to think this is none of her business and she shouldn't ask me questions?

(35 Posts)
ForgetMeNot85 Sun 13-Jan-13 22:03:32

I've been saving for a cosmetic procedure done for 4 years now and finally have enough. The money is in two separate accounts.

I went into the bank to withdraw a largish sum of money from one. When the woman asks me - "what will you be spending it on?"

It's quite a personal reason of what I am spending my own money on and it's really none of her business.

Or aibu and she was just making conversation?

exoticfruits Mon 14-Jan-13 05:21:54

You don't have to tell them the truth- just make something up.

HollyBerryBush Mon 14-Jan-13 04:47:19

Ah, they want to know if you are investing it somewhere else - then they can sell you their product.

thatisall Mon 14-Jan-13 02:44:06

Anyway if that's what you want to do with your £££ be proud of it!!!!

thatisall Mon 14-Jan-13 02:43:44

I think she has to ask you if you withdraw a large sum of money, the same if you deposit it. Something to do with money laundering ?

nokidshere Mon 14-Jan-13 00:02:10

When I withdrew a large sum of cash I( was also asked what it was for. Apparantly they have to ask - something to do with money laundering I think!

HoneyDragon Mon 14-Jan-13 00:00:18

Well you could've simply informed her you were reducing your assets grin

Gooeyhead Sun 13-Jan-13 23:56:11

It's called "up-selling"'. When I worked in a bank we had to "make conversation" all the time.. "Ooo what you spending that on" customer replies "a holiday" us "ooo that's lovely did you know we sold holiday insurance" blah blah blah!!!!! smile

DoJo Sun 13-Jan-13 22:35:52

It was probably the preamble to a sales pitch for a mortgage, insurance or similar - I had the same thing when withdrawing the money for our deposit which lead to 'did you consider us for your mortgage?' and I had the pleasure of saying that I had until their mortgage adviser failed to turn up for the appointment we had. I don't think it's unreasonable to just say 'something personal' and leave it at that, but most people withdrawing a large amount of money are probably only to happy to share the good news of what they're spending it on, so it's not really unreasonable to ask even if it is just a part of her job.

HappyNewHissy Sun 13-Jan-13 22:22:44

grin

I had a friend who had that done a few years back, best thing she ever did!

All the best of luck to you! smile

Passmethecrisps Sun 13-Jan-13 22:22:16

Yup.
My sister worked in a bank and had to ask this for cash withdrawals I've a certain amount. Daft really - I would imagine a money laundering operation are going to have a cover story

Ebayaholic Sun 13-Jan-13 22:21:02

It is the law to question unusual transactions and she could lose her job if she didn't do it.

SignoraStronza Sun 13-Jan-13 22:19:34

Could be wrong but am sure I remember reading that they have to enquire to comply with money laundering regs if large sums are involved - especially cash.

shesariver Sun 13-Jan-13 22:17:54

could be worse though OP, she could have guessed what you were spending it on..."Ooh, will you finally be getting a nip and a tuck with all that money, love?"

grin

ForgetMeNot85 Sun 13-Jan-13 22:17:19

HappyNewHissy haha maybe ...

I'm getting a breast reduction/lift.

So if she said - wow don't you have huge knockers then she would definitely be being unreasonable haha.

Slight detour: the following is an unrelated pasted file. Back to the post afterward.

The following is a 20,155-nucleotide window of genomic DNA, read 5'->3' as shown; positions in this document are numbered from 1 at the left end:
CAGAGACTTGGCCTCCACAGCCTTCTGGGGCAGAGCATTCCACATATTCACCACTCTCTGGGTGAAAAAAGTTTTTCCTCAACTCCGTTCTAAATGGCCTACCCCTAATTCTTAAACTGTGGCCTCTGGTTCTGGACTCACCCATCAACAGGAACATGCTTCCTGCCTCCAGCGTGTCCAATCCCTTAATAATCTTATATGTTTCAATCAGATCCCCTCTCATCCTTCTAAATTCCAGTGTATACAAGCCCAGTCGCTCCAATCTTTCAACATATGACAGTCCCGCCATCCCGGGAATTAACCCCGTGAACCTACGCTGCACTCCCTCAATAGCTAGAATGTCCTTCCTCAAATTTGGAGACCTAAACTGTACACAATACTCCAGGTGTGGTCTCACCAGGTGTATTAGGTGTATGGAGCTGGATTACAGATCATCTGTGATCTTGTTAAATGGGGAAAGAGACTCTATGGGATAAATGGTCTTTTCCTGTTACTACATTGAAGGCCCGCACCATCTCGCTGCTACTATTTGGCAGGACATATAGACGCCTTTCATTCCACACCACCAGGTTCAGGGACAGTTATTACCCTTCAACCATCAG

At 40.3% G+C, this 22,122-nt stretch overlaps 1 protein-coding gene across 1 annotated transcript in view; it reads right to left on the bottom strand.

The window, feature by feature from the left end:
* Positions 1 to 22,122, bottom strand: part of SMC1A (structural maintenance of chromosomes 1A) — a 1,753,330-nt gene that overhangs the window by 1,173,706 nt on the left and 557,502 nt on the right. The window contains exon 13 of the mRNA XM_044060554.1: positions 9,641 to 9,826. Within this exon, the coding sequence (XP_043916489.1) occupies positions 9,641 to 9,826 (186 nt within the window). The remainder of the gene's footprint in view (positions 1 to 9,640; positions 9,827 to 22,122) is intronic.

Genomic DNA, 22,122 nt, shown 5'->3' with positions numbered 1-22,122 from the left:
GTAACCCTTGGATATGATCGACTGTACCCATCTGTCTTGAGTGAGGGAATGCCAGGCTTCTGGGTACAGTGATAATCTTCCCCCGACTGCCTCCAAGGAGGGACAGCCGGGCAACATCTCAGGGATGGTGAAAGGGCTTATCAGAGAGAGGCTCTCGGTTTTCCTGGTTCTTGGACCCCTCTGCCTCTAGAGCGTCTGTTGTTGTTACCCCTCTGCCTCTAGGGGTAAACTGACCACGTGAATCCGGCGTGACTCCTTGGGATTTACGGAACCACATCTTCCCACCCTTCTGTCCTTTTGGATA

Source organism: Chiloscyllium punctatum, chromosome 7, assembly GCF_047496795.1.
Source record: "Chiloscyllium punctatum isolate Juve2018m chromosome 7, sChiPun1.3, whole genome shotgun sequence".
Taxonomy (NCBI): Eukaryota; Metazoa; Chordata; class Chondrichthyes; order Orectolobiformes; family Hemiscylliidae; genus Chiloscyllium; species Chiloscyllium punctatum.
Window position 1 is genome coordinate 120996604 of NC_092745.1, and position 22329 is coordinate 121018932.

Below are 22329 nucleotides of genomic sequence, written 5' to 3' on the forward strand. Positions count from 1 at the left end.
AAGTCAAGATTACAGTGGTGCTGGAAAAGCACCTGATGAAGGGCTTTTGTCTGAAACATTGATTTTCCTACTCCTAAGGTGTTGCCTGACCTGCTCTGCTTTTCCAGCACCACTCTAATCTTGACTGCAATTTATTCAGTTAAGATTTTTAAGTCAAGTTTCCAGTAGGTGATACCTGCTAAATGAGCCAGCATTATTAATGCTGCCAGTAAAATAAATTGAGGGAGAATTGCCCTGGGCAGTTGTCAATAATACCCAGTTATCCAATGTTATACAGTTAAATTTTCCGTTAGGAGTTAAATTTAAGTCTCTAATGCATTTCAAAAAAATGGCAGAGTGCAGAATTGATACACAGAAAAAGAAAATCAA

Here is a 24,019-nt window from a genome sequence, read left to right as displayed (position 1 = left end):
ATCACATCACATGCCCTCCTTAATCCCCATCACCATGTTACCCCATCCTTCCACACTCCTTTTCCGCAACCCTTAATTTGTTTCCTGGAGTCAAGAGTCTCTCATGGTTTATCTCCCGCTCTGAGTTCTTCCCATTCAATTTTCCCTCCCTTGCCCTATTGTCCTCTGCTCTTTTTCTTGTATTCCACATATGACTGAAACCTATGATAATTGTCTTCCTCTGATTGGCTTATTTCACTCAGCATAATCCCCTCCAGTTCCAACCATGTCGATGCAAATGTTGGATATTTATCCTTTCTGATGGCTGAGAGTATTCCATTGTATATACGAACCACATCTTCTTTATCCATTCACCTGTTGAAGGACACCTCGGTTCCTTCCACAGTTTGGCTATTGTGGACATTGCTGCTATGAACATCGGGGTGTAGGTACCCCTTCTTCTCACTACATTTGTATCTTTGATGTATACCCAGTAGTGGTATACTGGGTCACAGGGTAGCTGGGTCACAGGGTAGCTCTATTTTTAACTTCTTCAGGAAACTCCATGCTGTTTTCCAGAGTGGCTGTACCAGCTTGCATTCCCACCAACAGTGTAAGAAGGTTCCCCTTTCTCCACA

vintageviolets Sun 13-Jan-13 22:15:49

I had this inbetween Xmas shopping, I told her the truth (going towards a deposit for a house)

Then OMG...............she didnt let up.

Who will the mortgage be with?
What rate is it?
Have a look at ours.
Let me make an appointment with our adviser.

Even her colleage looked embarresed.

Sharptic Sun 13-Jan-13 22:15:43

A few years ago when I worked in a bank, we would have to ask and note down on the customer's profile reasons for large withdrawals.

If it was cash it would have to be asked for money laundering regulations, if it was a cheque it was to find out whether the customer was investing elsewhere.

She was making inane conversation.

"Durex, mostly."

ForgetMeNot85 Sun 13-Jan-13 22:14:37

Haha I should have said something cool but I just said it's going towards a car.

I have no problem with her making conversation, it's just even if it was money to buy a car it's none of her business.

borednotboring Sun 13-Jan-13 22:14:00

I just to work in a bank, often they are just wanting to find out if you are taking it to a competitor bank and want to see if there is something they can do to keep the money

HappyNewHissy Sun 13-Jan-13 22:12:12

... could be worse though OP, she could have guessed what you were spending it on...

"Ooh, will you finally be getting a nip and a tuck with all that money, love?"

wink

grin

WorraLiberty Sun 13-Jan-13 22:11:00

Answer: A hitman....

grin grin

Bluestocking Sun 13-Jan-13 22:10:34

Oops, X-post! Glad it's not just me ...

DeepRedBetty Sun 13-Jan-13 22:10:11

She was just making conversation. If they didn't make conversation one of us would be on AIBU moaning about how the staff at the bank might as well be machines, never say hi etc etc, might as well bank with an automatic service, whatever happened to personal relationships, blah blah grin

Bluestocking Sun 13-Jan-13 22:10:02

I find that very bizarre. I would have thought it would be policy not to ask customers personal questions about their plans for their money. I would have been tempted to say I was organising a gangland execution and the hitman would only take cash, or something equally deranged.

BonkeyMollocks Sun 13-Jan-13 22:09:43

grin Happy

<stores in mind for future use>

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